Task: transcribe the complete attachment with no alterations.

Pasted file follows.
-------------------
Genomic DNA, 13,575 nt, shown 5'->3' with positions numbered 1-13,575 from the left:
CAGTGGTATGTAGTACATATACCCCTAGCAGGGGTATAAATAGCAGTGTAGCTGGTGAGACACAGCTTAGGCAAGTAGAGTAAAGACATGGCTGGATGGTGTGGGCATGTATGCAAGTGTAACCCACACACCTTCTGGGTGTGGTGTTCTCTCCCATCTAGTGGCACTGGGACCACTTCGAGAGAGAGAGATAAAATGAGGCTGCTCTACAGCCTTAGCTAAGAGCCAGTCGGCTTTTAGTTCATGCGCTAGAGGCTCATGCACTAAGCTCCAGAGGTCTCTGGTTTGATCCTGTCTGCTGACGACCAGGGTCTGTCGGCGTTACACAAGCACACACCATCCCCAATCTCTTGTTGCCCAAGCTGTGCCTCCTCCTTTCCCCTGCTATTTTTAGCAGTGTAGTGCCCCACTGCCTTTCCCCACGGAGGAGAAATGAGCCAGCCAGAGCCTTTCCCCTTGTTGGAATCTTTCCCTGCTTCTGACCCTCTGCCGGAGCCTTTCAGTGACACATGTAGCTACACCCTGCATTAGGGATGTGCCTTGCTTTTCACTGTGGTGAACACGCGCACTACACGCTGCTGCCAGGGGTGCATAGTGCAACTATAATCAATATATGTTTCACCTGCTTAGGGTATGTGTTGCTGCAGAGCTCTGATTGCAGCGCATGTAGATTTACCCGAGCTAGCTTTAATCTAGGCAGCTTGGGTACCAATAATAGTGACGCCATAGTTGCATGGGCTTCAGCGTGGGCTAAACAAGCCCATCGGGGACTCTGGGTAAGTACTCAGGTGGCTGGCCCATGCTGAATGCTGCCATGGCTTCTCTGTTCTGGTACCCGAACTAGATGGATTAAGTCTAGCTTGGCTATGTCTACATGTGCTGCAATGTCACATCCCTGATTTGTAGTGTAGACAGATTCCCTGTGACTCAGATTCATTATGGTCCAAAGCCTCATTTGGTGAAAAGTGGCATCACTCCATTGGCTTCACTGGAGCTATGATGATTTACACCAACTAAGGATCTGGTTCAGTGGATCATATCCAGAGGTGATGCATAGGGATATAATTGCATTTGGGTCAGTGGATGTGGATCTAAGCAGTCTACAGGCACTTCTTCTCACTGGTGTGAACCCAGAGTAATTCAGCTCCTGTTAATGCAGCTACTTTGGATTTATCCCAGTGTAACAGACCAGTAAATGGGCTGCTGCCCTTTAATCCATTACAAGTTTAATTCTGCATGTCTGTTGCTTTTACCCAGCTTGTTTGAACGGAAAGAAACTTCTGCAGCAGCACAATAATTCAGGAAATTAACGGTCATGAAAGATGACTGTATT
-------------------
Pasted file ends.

Genomic DNA, 13,575 nt, shown 5'->3' with positions numbered 1-13,575 from the left:
CAGTGGTATGTAGTACATATACCCCTAGCAGGGGTATAAATAGCAGTGTAGCTGGTGAGACACAGCTTAGGCAAGTAGAGTAAAGACATGGCTGGATGGTGTGGGCATGTATGCAAGTGTAACCCACACACCTTCTGGGTGTGGTGTTCTCTCCCATCTAGTGGCACTGGGACCACTTCGAGAGAGAGAGATAAAATGAGGCTGCTCTACAGCCTTAGCTAAGAGCCAGTCGGCTTTTAGTTCATGCGCTAGAGGCTCATGCACTAAGCTCCAGAGGTCTCTGGTTTGATCCTGTCTGCTGACGACCAGGGTCTGTCGGCGTTACACAAGCACACACCATCCCCAATCTCTTGTTGCCCAAGCTGTGCCTCCTCCTTTCCCCTGCTATTTTTAGCAGTGTAGTGCCCCACTGCCTTTCCCCACGGAGGAGAAATGAGCCAGCCAGAGCCTTTCCCCTTGTTGGAATCTTTCCCTGCTTCTGACCCTCTGCCGGAGCCTTTCAGTGACACATGTAGCTACACCCTGCATTAGGGATGTGCCTTGCTTTTCACTGTGGTGAACACGCGCACTACACGCTGCTGCCAGGGGTGCATAGTGCAACTATAATCAATATATGTTTCACCTGCTTAGGGTATGTGTTGCTGCAGAGCTCTGATTGCAGCGCATGTAGATTTACCCGAGCTAGCTTTAATCTAGGCAGCTTGGGTACCAATAATAGTGACGCCATAGTTGCATGGGCTTCAGCGTGGGCTAAACAAGCCCATCGGGGACTCTGGGTAAGTACTCAGGTGGCTGGCCCATGCTGAATGCTGCCATGGCTTCTCTGTTCTGGTACCCGAACTAGATGGATTAAGTCTAGCTTGGCTATGTCTACATGTGCTGCAATGTCACATCCCTGATTTGTAGTGTAGACAGATTCCCTGTGACTCAGATTCATTATGGTCCAAAGCCTCATTTGGTGAAAAGTGGCATCACTCCATTGGCTTCACTGGAGCTATGATGATTTACACCAACTAAGGATCTGGTTCAGTGGATCATATCCAGAGGTGATGCATAGGGATATAATTGCATTTGGGTCAGTGGATGTGGATCTAAGCAGTCTACAGGCACTTCTTCTCACTGGTGTGAACCCAGAGTAATTCAGCTCCTGTTAATGCAGCTACTTTGGATTTATCCCAGTGTAACAGACCAGTAAATGGGCTGCTGCCCTTTAATCCATTACAAGTTTAATTCTGCATGTCTGTTGCTTTTACCCAGCTTGTTTGAACGGAAAGAAACTTCTGCAGCAGCACAATAATTCAGGAAATTAACGGTCATGAAAGATGACTGTATT